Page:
Will cure range anxiety in Sørlandet

Minister of Climate and Environment Sveinung Rotevatn (V) stopped in Kristiansand to promise better charging conditions in Sørlandet for electric drivers.

Minister of Climate and Environment Sveinung Rotevatn (V) with first candidate in Agder Venstre, Ingvild Thorsvik. Photo: Anders Mjaaland

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KRISTIANSAND: – We do not want people to buy new fossil cars, because they will quickly remain in traffic for 20 years. Therefore, good charging conditions are absolutely essential when people buy a new car, says Minister of Climate and Environment Sveinung Rotevatn.

He has stopped by the fast charging station at the railway station in Kristiansand to promise better charging conditions for southerners.

Electric cars make up 65 per cent of new car sales in Norway. Kristiansand is a good distance behind with a little over 50 percent, and that worries both Rotevatn and his party colleagues.

– As an electric car driver, I also notice it here in the area, says the first candidate in Agder Venstre, Ingvild Thorsvik, who is with the minister on the visit to the south.

– In line with the rest of the country, we will reach the zero emission target set by 2025, and then people should have good opportunities to switch to electric cars, she says.

Lack of charging options

In a report from NAF this summer, it appears that it is greatest shortage of fast chargers on the E18 section between Kristiansand and Oslo.

In Agder, there are a total of 276 fast and lightning chargers. 35 percent of these are Tesla chargers.

There are a total of 20,500 electric cars in the county, according to the Norwegian Electric Car Association.

– A challenge for Sørlandet is that for several months of the year it is the “o ‘major holiday destination” in Norway, says Secretary General of the Norwegian Electric Car Association, Christina Bu.

– Last year, a survey showed that, for example, Brokelandsheia was in second place above the charging stations where there was the most queue. Now I know that it has been fixed, but it is a problem in several places, she adds.

This year’s survey is being sent out these days.

Bu believes the government has been too lax in directing the infrastructure around charging stations.

She is tired of the government constantly referring to the state-owned enterprise Enova, which is financed through funds from the Energy Fund. They are behind several developments of charging stations in northern Norway recently.

– It is not enough to just point to Enova. We must be able to plan society comprehensively, so that there is no charging chaos from our own electric car success.

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Secretary General of the Norwegian Electric Car Association, Christina Bu. Photo: Erik M Sundt

Sacrifice for your own success

There are now over 400,000 electric cars on Norwegian roads, and Rotevatn agrees that in many ways they have fallen victim to their own success when it comes to the infrastructure around charging.

– There are probably a number of infrastructure builders who have not kept up completely and anticipated how fast the increase would be, says Rotevatn.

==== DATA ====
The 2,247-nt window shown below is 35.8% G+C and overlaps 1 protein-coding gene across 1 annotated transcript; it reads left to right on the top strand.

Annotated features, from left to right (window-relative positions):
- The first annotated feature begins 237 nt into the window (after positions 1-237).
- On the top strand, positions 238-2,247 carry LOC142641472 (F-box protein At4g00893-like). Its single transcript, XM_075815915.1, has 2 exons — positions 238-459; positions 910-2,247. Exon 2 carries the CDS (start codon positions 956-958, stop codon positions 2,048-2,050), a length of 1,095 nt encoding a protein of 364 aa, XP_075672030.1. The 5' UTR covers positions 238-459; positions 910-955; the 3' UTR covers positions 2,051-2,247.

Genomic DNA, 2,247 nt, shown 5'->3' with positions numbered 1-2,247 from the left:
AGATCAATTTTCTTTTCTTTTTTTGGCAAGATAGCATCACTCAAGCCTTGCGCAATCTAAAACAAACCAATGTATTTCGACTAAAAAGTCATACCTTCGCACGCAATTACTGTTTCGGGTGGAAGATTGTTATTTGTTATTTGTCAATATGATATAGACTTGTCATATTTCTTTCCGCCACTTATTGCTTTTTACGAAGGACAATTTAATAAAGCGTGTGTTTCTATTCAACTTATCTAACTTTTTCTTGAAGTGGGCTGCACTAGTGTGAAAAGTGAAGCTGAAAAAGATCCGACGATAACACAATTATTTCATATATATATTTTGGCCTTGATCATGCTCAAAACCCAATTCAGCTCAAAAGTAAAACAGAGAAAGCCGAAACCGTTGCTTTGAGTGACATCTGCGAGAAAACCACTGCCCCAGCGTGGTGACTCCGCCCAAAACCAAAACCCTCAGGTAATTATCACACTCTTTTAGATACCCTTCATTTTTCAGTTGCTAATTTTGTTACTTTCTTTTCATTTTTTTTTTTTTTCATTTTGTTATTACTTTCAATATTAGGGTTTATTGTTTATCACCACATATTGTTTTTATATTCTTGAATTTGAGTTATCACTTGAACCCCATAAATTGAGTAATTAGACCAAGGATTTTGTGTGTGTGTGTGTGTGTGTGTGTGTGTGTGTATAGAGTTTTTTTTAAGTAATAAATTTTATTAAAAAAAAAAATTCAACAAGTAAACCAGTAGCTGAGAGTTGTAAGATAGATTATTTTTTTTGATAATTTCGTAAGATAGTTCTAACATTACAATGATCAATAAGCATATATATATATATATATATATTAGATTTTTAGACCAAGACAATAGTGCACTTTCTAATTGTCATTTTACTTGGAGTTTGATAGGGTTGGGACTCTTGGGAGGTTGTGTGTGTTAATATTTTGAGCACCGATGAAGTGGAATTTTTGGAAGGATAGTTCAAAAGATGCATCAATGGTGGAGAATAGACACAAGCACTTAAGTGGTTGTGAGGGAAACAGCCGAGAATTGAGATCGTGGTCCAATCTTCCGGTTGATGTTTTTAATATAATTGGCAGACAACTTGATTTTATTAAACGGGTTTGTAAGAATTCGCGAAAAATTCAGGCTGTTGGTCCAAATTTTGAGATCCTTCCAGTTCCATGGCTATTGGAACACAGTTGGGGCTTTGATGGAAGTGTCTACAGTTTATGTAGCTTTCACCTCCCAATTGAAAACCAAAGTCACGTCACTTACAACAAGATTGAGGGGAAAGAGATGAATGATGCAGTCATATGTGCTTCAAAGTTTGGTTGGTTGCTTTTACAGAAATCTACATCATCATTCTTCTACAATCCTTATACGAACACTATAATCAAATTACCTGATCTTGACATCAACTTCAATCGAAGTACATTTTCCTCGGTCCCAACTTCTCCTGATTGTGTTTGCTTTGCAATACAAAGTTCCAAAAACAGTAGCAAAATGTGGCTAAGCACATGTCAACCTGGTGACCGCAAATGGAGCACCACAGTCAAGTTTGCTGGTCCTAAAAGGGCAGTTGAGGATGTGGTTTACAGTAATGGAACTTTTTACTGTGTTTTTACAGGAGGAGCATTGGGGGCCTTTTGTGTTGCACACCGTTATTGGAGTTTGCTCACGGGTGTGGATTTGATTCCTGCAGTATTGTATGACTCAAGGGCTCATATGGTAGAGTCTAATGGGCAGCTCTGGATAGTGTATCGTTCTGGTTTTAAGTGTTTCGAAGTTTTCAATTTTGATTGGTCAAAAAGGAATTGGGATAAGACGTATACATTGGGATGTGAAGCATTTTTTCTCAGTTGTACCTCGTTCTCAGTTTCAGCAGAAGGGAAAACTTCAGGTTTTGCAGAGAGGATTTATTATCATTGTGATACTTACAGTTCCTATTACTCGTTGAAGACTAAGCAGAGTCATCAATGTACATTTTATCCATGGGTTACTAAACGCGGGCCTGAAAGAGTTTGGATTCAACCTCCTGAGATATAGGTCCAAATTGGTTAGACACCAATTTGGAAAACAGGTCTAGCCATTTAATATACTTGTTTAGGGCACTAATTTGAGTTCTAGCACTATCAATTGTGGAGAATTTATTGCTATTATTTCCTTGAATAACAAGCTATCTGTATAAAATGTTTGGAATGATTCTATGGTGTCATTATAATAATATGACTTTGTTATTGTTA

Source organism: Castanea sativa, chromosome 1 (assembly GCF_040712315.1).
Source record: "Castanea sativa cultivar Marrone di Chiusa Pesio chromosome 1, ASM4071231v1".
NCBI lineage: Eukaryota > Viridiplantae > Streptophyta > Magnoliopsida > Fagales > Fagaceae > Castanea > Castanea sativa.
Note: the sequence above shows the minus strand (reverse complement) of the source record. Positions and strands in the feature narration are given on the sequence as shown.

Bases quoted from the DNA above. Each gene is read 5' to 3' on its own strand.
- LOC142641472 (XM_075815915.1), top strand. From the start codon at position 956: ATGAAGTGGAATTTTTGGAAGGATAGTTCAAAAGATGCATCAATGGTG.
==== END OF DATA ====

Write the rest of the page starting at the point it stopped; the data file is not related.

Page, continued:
– Who is responsible then?

– In the policy around electric car charging, we are mostly based on commercial development, but we have also implemented policy on what has been necessary, he says and refers to, among other things, the projects in northern Norway.

The Norwegian Electric Car Association proposes closer cooperation with, among others, the Norwegian Public Roads Administration and wants a clear charging strategy going forward.

They think it is urgent, as “electric cars” overturn “on Norwegian roads.

– The government is now working on a strategy for charging – at the right pace at the right time. Then we will see what rules we will have to twist. So far, we have achieved through, for example, that all new buildings must be ready for charging, all major renovations of buildings must facilitate charging and everyone who lives in housing associations must have the opportunity to charge, Rotevatn explains and adds:

– The electric car association should be most concerned that the overall opposition is in favor of tightening the electric car benefits. If they win the election, it will be more expensive to buy an electric car. Had I been an electric driver, I would have been worried about it.

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The Liberal Party’s Ingvild Thorsvik took party colleague and Minister of Climate and Environment Sveinung Rotevatn to the charging station at the Railway Station in Kristiansand to address the charging problem in the region. Photo: Anders Mjaaland

The Minister of Climate and the Environment says that together with the Norwegian Public Roads Administration they are working on a rest area strategy along Norwegian roads.

There, it will be natural to look at electric car charging as part of the process.

But right now, there are several places where Rotevatn thinks the charging possibilities are not enough.

He says charging must be included in planning processes early, as it is terribly expensive to lay new power cables to places where it is not available.

– It is not just about setting up charging stations everywhere, as you are dependent on good power infrastructure, Rotevatn concludes.

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